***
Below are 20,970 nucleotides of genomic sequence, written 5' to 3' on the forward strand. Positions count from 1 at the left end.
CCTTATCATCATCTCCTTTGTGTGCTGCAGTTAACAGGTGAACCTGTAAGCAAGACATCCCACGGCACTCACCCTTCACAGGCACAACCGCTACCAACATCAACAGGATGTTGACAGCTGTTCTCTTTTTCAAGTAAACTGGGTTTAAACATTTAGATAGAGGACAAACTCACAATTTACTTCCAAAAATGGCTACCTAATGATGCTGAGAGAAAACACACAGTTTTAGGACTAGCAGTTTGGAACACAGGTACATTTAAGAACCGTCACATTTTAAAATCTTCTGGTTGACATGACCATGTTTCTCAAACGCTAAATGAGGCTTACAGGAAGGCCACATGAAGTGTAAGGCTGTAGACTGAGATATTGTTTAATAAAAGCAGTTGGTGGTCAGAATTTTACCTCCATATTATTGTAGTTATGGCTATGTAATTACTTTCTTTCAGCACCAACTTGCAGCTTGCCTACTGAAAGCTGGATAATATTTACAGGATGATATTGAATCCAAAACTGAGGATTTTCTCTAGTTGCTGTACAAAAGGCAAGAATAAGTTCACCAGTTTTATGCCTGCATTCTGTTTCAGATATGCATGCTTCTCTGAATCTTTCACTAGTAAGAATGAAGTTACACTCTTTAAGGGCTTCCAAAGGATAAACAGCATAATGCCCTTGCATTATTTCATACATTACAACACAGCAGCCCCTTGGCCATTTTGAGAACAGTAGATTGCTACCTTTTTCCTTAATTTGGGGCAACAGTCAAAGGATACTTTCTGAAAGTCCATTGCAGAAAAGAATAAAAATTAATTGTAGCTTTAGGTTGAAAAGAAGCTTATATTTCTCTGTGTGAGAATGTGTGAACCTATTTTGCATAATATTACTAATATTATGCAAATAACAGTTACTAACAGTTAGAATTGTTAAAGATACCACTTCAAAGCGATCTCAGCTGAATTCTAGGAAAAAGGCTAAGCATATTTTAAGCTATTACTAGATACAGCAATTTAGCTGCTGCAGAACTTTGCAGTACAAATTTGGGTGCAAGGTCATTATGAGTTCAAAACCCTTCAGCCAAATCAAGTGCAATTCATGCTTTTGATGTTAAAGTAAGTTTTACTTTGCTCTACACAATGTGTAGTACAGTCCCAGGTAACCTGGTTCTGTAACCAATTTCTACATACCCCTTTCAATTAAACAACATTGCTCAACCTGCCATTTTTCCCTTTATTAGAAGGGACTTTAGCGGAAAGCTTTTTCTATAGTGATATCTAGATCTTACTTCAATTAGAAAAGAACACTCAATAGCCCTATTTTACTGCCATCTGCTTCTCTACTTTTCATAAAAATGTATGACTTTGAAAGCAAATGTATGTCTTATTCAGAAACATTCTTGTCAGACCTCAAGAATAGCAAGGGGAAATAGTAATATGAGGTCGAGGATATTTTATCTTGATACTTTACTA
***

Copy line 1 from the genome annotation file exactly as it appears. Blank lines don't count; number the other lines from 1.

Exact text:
Below are 20,970 nucleotides of genomic sequence, written 5' to 3' on the forward strand. Positions count from 1 at the left end.